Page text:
The solution to the problem of misuse is awareness, both in terms of the capabilities of the tools and the uses toward which they’re put. Knowledge and vigilance are formidable adversaries of misuse. I’ve endeavored to contribute to the former in this column.
The de facto standard for War Dialing is THC-Scan 2.0 for Windows. It is available from The Hacker’s Choice (www.thc.org). One of many shareware Unix variants is Ward from Securiteam (www.securiteam.com/tools/6T0001P5QM.html).
War Chalking follows in the footsteps of Hobo tagging and Tramp Signing. A good source of the latter is www.worldpath.net/~minstrel/hobosign.htm. A popular War Chalking resource is www.blackbeltjones.com/warchalking/index2.html, The Google top hit, warchalking.org, seems to be non-functioning at this writing.
More information on the originator of the term War Driving, Peter Shipley, may be found on his Website, www.dis.org/shipley/. Details of his presentation at Defcon 9 in Las Vegas in July, 2001 may be found at www.defcon.org/html/defcon-9/defcon-9-speakers.html and in “Open WLANs – the early results of WarDriving” at www.dis.org/filez/openlans.pdf. For general access to the topic of War Driving in general, visit wardriving.com. A useful definition of War Driving is available on Paul McFedries’ Word Spy site (www.wordspy.com/words/wardriving.asp). The results of the four International War Driving competitions are documented at www.worldwidewardrive.org. By now everyone interested in information, computer and network security has heard of DEFCON (www.defcon.org).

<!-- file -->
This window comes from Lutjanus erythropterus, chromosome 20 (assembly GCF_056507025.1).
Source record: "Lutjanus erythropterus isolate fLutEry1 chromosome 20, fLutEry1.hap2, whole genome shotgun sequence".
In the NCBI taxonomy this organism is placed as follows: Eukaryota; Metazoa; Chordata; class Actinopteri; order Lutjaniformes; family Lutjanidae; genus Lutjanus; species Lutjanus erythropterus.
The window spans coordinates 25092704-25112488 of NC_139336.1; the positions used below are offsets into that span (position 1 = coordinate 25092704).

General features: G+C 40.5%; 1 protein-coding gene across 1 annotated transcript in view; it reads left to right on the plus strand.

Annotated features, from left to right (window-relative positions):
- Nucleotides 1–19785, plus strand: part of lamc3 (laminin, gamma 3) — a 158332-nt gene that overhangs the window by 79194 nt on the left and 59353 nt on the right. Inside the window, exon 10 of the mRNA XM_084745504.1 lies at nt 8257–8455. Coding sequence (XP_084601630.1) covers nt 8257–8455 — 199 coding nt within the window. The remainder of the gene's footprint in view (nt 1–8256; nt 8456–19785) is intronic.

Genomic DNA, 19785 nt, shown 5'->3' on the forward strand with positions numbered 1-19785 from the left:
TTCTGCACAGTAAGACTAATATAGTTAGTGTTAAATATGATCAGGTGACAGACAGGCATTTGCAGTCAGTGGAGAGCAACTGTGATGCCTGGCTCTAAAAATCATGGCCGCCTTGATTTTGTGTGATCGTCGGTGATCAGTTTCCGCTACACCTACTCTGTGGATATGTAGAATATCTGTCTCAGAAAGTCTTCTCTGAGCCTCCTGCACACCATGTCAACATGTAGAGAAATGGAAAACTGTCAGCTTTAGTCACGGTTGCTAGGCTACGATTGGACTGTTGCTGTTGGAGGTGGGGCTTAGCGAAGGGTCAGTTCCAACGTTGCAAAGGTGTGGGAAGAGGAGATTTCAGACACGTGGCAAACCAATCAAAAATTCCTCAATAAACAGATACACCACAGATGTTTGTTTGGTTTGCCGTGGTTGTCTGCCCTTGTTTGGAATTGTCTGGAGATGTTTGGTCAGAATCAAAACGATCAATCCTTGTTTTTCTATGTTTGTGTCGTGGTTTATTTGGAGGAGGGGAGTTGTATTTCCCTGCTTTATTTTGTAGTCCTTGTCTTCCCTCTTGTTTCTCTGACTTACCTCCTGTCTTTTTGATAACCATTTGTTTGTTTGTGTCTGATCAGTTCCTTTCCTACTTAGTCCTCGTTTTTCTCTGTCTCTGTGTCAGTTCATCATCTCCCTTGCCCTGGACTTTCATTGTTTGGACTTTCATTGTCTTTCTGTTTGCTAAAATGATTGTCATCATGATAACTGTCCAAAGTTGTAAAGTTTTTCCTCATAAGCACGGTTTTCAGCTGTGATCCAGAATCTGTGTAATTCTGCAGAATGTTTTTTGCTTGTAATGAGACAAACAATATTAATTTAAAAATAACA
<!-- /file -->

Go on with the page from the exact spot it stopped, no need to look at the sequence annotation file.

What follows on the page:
Dug Song is one of the world’s premier “hackers.” He founded monkey.org some time ago, and through it has distributed a suite of very popular tools within both the white hat and black hat communities. Examples include dsniff (a network sniffing utility), fragroute (a generic packet fragmenting tool), the switch state table flooder macof discussed above, and dozens of other tools. In the past few years he has restricted access to some of these resources – see www.linuxsecurity.com/articles/cryptography_article-3624.html, though most remain easy to find via Web search.